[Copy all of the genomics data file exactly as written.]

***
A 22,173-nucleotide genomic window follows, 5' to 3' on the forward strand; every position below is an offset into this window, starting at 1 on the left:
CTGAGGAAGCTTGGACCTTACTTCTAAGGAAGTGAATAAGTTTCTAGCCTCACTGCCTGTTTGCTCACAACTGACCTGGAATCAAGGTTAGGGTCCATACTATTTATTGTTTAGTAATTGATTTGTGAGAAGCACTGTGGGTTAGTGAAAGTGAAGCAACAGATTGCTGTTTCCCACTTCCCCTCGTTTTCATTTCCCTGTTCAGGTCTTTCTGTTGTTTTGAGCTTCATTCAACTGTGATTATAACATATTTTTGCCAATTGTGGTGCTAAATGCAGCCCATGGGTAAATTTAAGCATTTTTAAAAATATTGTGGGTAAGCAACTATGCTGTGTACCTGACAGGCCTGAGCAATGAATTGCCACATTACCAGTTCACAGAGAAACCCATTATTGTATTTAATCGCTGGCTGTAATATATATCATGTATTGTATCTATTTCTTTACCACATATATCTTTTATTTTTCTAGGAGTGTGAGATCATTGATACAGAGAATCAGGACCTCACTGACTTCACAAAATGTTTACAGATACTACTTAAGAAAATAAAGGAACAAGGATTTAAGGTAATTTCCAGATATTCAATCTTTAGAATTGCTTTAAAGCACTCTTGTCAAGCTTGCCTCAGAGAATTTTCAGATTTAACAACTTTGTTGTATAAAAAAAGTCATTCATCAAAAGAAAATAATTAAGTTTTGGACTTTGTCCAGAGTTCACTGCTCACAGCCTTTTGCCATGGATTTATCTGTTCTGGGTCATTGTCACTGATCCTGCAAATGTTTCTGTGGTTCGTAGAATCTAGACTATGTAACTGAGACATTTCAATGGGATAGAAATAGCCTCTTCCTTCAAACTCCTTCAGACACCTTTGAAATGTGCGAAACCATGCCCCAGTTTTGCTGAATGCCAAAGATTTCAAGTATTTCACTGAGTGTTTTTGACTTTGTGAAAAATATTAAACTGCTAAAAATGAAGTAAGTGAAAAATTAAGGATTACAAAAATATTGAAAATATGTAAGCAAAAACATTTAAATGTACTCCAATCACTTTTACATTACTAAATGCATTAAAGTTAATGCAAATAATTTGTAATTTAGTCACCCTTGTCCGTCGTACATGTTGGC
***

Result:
A 22,173-nucleotide genomic window follows, 5' to 3' on the forward strand; every position below is an offset into this window, starting at 1 on the left:
CTGAGGAAGCTTGGACCTTACTTCTAAGGAAGTGAATAAGTTTCTAGCCTCACTGCCTGTTTGCTCACAACTGACCTGGAATCAAGGTTAGGGTCCATACTATTTATTGTTTAGTAATTGATTTGTGAGAAGCACTGTGGGTTAGTGAAAGTGAAGCAACAGATTGCTGTTTCCCACTTCCCCTCGTTTTCATTTCCCTGTTCAGGTCTTTCTGTTGTTTTGAGCTTCATTCAACTGTGATTATAACATATTTTTGCCAATTGTGGTGCTAAATGCAGCCCATGGGTAAATTTAAGCATTTTTAAAAATATTGTGGGTAAGCAACTATGCTGTGTACCTGACAGGCCTGAGCAATGAATTGCCACATTACCAGTTCACAGAGAAACCCATTATTGTATTTAATCGCTGGCTGTAATATATATCATGTATTGTATCTATTTCTTTACCACATATATCTTTTATTTTTCTAGGAGTGTGAGATCATTGATACAGAGAATCAGGACCTCACTGACTTCACAAAATGTTTACAGATACTACTTAAGAAAATAAAGGAACAAGGATTTAAGGTAATTTCCAGATATTCAATCTTTAGAATTGCTTTAAAGCACTCTTGTCAAGCTTGCCTCAGAGAATTTTCAGATTTAACAACTTTGTTGTATAAAAAAAGTCATTCATCAAAAGAAAATAATTAAGTTTTGGACTTTGTCCAGAGTTCACTGCTCACAGCCTTTTGCCATGGATTTATCTGTTCTGGGTCATTGTCACTGATCCTGCAAATGTTTCTGTGGTTCGTAGAATCTAGACTATGTAACTGAGACATTTCAATGGGATAGAAATAGCCTCTTCCTTCAAACTCCTTCAGACACCTTTGAAATGTGCGAAACCATGCCCCAGTTTTGCTGAATGCCAAAGATTTCAAGTATTTCACTGAGTGTTTTTGACTTTGTGAAAAATATTAAACTGCTAAAAATGAAGTAAGTGAAAAATTAAGGATTACAAAAATATTGAAAATATGTAAGCAAAAACATTTAAATGTACTCCAATCACTTTTACATTACTAAATGCATTAAAGTTAATGCAAATAATTTGTAATTTAGTCACCCTTGTCCGTCGTACATGTTGGC